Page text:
Final Essay

Submitted By Andrew-Swafford
Words: 755
Pages: 4

Since the publication of “Where Are You Going, Where Have You Been?” many critics have attempted to analyze Joyce Carol Oates’ story. One of the most debatable things about the story is whether it is a work of realism or surrealism. Some critics agree that the story is an actual event while others argue that it is a dream. I think the short story “Where Are You Going, Where Have You Been?” is a work of realism. The “consistent naturalism” throughout the story proves it. Coulthard expresses, “[a]bsolutely nothing occurs that can’t be explained” (Coulthard). The characters are simply a boy crazed, teenage girl who attracts the attention of a murderer. Oates’ inspiration even came from the actual murder of Alleen Rowe. Rowe was murdered by Charles Schmid two years before “Where Are You Going” was published and the similarities are tremendous. Arnold Friend is nearly an exact replica of Schmid. Schmid “was short and stuffed his boots to make himself taller” and like Friend, he had “dyed black hair [and wore] makeup” to be more attractive to women (Facts behind the Fiction). The first encounter Connie has with Arnold, he appears to have “shaggy black hair” (Oates 206). Connie was even fifteen years old during the story, the same age Alleen was at the time of her murder. Although Oates did copy many of the details from the real murder to write her story, it does not completely prove that it is a work of realism. That is proven through how the characters behave throughout the story.
To illustrate, Connie was based on your average teenage girl. The story starts with her mom getting onto her for not cleaning her room, “Why don’t you keep your room clean like your sister?” Connie was always annoyed with her sister because she could never escape the shadow which her sister laid. Her mother was always comparing her to her sister, June. The only reason June was of any use to Connie was because her mother “had no objections” about either of them going out (Oates 205). These examples of Connie are perfect examples of realism, within the story.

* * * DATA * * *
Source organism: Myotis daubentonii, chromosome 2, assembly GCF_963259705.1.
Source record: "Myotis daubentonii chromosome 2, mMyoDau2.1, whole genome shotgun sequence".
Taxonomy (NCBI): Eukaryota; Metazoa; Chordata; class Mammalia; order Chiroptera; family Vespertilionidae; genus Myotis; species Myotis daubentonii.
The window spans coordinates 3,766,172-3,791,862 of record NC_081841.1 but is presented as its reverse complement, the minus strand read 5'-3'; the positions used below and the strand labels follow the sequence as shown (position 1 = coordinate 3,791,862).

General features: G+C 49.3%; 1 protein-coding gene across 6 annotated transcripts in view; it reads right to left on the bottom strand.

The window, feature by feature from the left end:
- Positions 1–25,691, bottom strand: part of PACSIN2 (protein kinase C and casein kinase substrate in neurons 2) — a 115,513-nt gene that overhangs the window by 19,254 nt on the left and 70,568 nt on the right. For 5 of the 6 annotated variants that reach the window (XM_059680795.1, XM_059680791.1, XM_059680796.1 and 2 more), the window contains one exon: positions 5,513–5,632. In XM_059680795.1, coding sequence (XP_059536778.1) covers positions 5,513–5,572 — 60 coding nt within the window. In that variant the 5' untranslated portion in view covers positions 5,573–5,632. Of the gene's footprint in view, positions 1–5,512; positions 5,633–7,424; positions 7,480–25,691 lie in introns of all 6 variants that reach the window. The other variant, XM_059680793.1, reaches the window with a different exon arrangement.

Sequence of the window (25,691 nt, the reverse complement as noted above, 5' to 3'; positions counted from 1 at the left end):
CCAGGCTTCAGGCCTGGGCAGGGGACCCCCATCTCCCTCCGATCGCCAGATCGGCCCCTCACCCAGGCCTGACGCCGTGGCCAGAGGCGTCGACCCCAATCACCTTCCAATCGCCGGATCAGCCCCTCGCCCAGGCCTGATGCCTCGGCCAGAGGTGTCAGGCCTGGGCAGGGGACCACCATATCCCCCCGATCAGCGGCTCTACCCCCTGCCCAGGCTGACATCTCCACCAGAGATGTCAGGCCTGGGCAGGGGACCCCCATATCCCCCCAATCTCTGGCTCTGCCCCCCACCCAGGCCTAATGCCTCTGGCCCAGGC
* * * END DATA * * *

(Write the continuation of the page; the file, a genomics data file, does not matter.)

Many surrealistic critics believe that Arnold Friend represents the devil with supernatural powers because of his inability to walk correctly and how he knew everything about Connie, but all of that can better be explained by realism. Marie Urbanski believes that “[h]is feet resemble the devil's cloven hooves” because of how clumsy Arnold is when he gets out of his car (Urbanski 2). Urbanski along with other surrealist critics focus mainly on the sentence, “One of his boots was at a strange angle, as if his foot wasn’t in it”, but in the next paragraph Oates even says “the boots must have been stuffed with something so that he would seem taller” (Oates 211). Arnold’s boots are not hiding his “cloven hooves”, but they are hiding “the comically vain height-enhancing rags and cans of Charles Schmid”…